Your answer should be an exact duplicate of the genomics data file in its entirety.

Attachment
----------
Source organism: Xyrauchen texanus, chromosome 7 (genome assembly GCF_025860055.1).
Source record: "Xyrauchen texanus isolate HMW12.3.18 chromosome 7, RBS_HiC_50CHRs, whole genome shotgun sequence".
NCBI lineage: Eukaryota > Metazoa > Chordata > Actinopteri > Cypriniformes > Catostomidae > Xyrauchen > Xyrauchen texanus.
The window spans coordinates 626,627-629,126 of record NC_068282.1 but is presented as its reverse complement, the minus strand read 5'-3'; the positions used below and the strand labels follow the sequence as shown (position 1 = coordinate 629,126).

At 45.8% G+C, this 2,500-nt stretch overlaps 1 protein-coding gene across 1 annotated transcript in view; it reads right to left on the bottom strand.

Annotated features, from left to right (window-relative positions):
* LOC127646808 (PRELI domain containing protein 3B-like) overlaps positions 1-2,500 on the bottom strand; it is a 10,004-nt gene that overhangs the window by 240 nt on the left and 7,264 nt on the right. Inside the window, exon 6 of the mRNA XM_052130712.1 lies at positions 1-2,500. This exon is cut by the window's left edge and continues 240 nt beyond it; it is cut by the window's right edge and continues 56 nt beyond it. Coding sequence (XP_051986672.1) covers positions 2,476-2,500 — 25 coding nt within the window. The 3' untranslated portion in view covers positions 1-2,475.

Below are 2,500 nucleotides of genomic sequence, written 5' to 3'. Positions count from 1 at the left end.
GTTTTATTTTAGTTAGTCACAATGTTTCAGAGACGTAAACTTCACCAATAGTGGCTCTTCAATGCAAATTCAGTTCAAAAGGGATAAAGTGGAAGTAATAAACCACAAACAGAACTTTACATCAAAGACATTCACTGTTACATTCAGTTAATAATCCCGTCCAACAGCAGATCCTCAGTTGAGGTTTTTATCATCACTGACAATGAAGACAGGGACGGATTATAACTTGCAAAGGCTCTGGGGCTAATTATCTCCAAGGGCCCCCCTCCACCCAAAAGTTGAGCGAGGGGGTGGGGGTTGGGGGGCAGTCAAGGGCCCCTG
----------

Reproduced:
Source organism: Xyrauchen texanus, chromosome 7 (genome assembly GCF_025860055.1).
Source record: "Xyrauchen texanus isolate HMW12.3.18 chromosome 7, RBS_HiC_50CHRs, whole genome shotgun sequence".
NCBI lineage: Eukaryota > Metazoa > Chordata > Actinopteri > Cypriniformes > Catostomidae > Xyrauchen > Xyrauchen texanus.
The window spans coordinates 626,627-629,126 of record NC_068282.1 but is presented as its reverse complement, the minus strand read 5'-3'; the positions used below and the strand labels follow the sequence as shown (position 1 = coordinate 629,126).

At 45.8% G+C, this 2,500-nt stretch overlaps 1 protein-coding gene across 1 annotated transcript in view; it reads right to left on the bottom strand.

Annotated features, from left to right (window-relative positions):
* LOC127646808 (PRELI domain containing protein 3B-like) overlaps positions 1-2,500 on the bottom strand; it is a 10,004-nt gene that overhangs the window by 240 nt on the left and 7,264 nt on the right. Inside the window, exon 6 of the mRNA XM_052130712.1 lies at positions 1-2,500. This exon is cut by the window's left edge and continues 240 nt beyond it; it is cut by the window's right edge and continues 56 nt beyond it. Coding sequence (XP_051986672.1) covers positions 2,476-2,500 — 25 coding nt within the window. The 3' untranslated portion in view covers positions 1-2,475.

Below are 2,500 nucleotides of genomic sequence, written 5' to 3'. Positions count from 1 at the left end.
GTTTTATTTTAGTTAGTCACAATGTTTCAGAGACGTAAACTTCACCAATAGTGGCTCTTCAATGCAAATTCAGTTCAAAAGGGATAAAGTGGAAGTAATAAACCACAAACAGAACTTTACATCAAAGACATTCACTGTTACATTCAGTTAATAATCCCGTCCAACAGCAGATCCTCAGTTGAGGTTTTTATCATCACTGACAATGAAGACAGGGACGGATTATAACTTGCAAAGGCTCTGGGGCTAATTATCTCCAAGGGCCCCCCTCCACCCAAAAGTTGAGCGAGGGGGTGGGGGTTGGGGGGCAGTCAAGGGCCCCTG